This time of year, visitors entering the U.S. Botanic Garden get this rather somber view of the U.S. Capitol across the street. Inside, from now until New Year’s Day, the views are festive as all get out. I attended a press preview this week before the throngs start lining up for selfies in front of everything photo-worthy. (Visitor details here.)
Here in the central atrium are not just the poinsettias and decorated trees you can see anywhere. The highlights are 12 D.C. landmarks, like this Washington Monument replica, made entirely out of plant parts. Click here to find out which plants were used for each one.
The Smithsonian’s newish Museum of African-American History and Culture is returning for its second year on display.
DC’s magnificent Union Station makes its debut here, with topiary bears because who doesn’t love them?
Visitors pose in front of the U.S. Capitol Building replica.
Whole families and twin babies were posing for Instagram or the perfect Christmas cards.
Now for the main event – the train room, which opened for visitors on Thanksgiving Day. This year’s theme – “All Aboard” – celebrates and recreates 29 train stations across the U.S., including this Santa Fe Depot in San Diego. The stations were also made exclusively from plant parts and they’re detailed here in the brochure, which includes photos of the real stations, and a bit about their history.
A cute solo car passes the East Glacier Park Station in Montana.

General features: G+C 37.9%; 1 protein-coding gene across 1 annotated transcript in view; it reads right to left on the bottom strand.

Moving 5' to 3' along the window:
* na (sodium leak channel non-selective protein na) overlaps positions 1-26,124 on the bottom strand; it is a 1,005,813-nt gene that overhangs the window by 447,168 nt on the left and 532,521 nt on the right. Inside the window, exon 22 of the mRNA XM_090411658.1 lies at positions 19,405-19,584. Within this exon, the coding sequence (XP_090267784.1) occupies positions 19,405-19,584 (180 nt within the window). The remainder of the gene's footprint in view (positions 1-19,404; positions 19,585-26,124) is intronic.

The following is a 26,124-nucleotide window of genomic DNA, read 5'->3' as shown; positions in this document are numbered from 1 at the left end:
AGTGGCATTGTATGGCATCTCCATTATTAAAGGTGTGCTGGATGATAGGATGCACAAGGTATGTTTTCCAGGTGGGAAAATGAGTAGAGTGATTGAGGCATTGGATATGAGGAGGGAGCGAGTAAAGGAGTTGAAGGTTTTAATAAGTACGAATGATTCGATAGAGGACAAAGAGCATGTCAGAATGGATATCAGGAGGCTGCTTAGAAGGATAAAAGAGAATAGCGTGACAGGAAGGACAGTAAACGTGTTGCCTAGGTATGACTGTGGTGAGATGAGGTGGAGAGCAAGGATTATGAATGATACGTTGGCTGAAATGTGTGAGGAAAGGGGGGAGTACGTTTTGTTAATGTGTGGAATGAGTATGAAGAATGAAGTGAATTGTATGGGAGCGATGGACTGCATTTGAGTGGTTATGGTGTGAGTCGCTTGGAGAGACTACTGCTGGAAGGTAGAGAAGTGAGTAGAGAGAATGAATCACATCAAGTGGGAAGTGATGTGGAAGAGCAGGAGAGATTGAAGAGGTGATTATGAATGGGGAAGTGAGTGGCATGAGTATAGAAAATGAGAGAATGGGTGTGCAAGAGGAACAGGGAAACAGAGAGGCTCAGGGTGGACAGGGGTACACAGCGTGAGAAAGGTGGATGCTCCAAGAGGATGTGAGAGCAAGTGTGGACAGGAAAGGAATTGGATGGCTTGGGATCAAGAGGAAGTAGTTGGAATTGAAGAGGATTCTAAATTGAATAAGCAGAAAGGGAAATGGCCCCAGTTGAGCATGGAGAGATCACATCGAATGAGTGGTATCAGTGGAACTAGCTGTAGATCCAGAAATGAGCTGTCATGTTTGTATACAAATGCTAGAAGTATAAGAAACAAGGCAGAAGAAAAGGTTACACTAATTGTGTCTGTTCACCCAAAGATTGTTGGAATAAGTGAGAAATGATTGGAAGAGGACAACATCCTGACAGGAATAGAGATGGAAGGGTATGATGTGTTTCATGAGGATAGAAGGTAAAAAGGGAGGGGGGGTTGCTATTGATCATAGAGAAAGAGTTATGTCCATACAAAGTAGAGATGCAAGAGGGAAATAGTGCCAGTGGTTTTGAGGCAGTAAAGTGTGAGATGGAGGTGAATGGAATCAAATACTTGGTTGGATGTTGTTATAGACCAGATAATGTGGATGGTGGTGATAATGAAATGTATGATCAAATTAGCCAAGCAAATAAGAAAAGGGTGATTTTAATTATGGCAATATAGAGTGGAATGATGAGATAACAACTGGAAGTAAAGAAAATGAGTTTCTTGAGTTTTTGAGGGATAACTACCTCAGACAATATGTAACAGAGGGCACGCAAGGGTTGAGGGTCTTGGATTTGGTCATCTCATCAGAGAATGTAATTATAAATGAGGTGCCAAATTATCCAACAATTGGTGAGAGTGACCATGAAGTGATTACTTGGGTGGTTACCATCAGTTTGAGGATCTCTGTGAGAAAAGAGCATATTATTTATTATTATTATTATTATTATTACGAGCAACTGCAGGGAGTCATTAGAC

The Beaux Arts Michigan Central Station in Detroit is one of the grandest.
Here’s Cincinnati’s Union Terminal, shown below in real life (from the brochure).
This interior of New York’s Pennsylvania Station, which was demolished in 1963, is a sad memory for many.
Two stations are works of pure imagination – this Dino Depot and a North Pole station, using plants that actually survive there. After all, this is a botanic garden, a font of plant knowledge, not some generic theme park!
Train History Meets Agricultural History
Train history buffs will naturally love this exhibit, but people with farming in their blood will, too – it chronicles the importance of trains and their stations to farmers throughout the U.S.
Above, a grain elevator in Minnesota
That reminds me that the USBG’s public affairs and exhibits guy is Devin Dotson (profiled here on GardenRant) and his degree is in agricultural communications. So it’s no wonder that ag history is taught here at the Botanic Garden, where the focus isn’t just on ornamentals, and never has been. Throughout the train set, examples of grains shipped through the stations are displayed along the tracks.
Gardens are Inclusive!
For most public gardens (perhaps all of them), holiday displays are meant for everyone, not just Christians. The staff told me this place is super-popular, especially on Christmas Day, with the many Muslims, Hindus and Jews who live in the area. Not to mention the untold “nones” like me who don’t practice any religion at all, but still love the “holidays”.
So thanks to public gardens for giving people who don’t celebrate Christmas something awesome to do that day, besides going to the movies. The USBG is free and open every day of the year.
For all of this and music, too, plan your trip to hear one of six concerts to be held in the gorgeous atrium. Irish or Russian folk, jazz, or choral music – take your pick.